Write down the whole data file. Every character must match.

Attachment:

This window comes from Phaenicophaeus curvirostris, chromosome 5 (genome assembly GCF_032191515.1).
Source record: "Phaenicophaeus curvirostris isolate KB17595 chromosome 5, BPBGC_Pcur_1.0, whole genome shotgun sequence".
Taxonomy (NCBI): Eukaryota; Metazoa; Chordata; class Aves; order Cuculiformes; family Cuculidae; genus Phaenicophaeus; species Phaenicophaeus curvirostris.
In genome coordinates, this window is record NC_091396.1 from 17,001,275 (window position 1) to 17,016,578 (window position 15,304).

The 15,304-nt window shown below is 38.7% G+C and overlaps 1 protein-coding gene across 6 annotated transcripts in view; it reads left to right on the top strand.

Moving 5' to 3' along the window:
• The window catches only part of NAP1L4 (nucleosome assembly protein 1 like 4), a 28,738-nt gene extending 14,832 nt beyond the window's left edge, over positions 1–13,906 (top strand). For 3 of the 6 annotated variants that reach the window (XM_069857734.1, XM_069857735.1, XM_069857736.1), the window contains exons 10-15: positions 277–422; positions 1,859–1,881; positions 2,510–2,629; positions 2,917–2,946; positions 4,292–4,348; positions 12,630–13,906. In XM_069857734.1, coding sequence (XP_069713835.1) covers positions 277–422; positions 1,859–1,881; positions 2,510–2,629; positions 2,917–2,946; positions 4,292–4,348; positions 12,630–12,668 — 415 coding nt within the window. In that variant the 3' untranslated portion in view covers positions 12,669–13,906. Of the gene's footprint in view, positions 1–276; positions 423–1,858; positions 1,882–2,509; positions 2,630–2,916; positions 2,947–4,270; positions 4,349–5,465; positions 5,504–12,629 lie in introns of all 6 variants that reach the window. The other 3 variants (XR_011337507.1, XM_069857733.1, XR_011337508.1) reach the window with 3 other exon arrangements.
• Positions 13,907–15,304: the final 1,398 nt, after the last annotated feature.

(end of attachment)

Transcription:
This window comes from Phaenicophaeus curvirostris, chromosome 5 (genome assembly GCF_032191515.1).
Source record: "Phaenicophaeus curvirostris isolate KB17595 chromosome 5, BPBGC_Pcur_1.0, whole genome shotgun sequence".
Taxonomy (NCBI): Eukaryota; Metazoa; Chordata; class Aves; order Cuculiformes; family Cuculidae; genus Phaenicophaeus; species Phaenicophaeus curvirostris.
In genome coordinates, this window is record NC_091396.1 from 17,001,275 (window position 1) to 17,016,578 (window position 15,304).

The 15,304-nt window shown below is 38.7% G+C and overlaps 1 protein-coding gene across 6 annotated transcripts in view; it reads left to right on the top strand.

Moving 5' to 3' along the window:
• The window catches only part of NAP1L4 (nucleosome assembly protein 1 like 4), a 28,738-nt gene extending 14,832 nt beyond the window's left edge, over positions 1–13,906 (top strand). For 3 of the 6 annotated variants that reach the window (XM_069857734.1, XM_069857735.1, XM_069857736.1), the window contains exons 10-15: positions 277–422; positions 1,859–1,881; positions 2,510–2,629; positions 2,917–2,946; positions 4,292–4,348; positions 12,630–13,906. In XM_069857734.1, coding sequence (XP_069713835.1) covers positions 277–422; positions 1,859–1,881; positions 2,510–2,629; positions 2,917–2,946; positions 4,292–4,348; positions 12,630–12,668 — 415 coding nt within the window. In that variant the 3' untranslated portion in view covers positions 12,669–13,906. Of the gene's footprint in view, positions 1–276; positions 423–1,858; positions 1,882–2,509; positions 2,630–2,916; positions 2,947–4,270; positions 4,349–5,465; positions 5,504–12,629 lie in introns of all 6 variants that reach the window. The other 3 variants (XR_011337507.1, XM_069857733.1, XR_011337508.1) reach the window with 3 other exon arrangements.
• Positions 13,907–15,304: the final 1,398 nt, after the last annotated feature.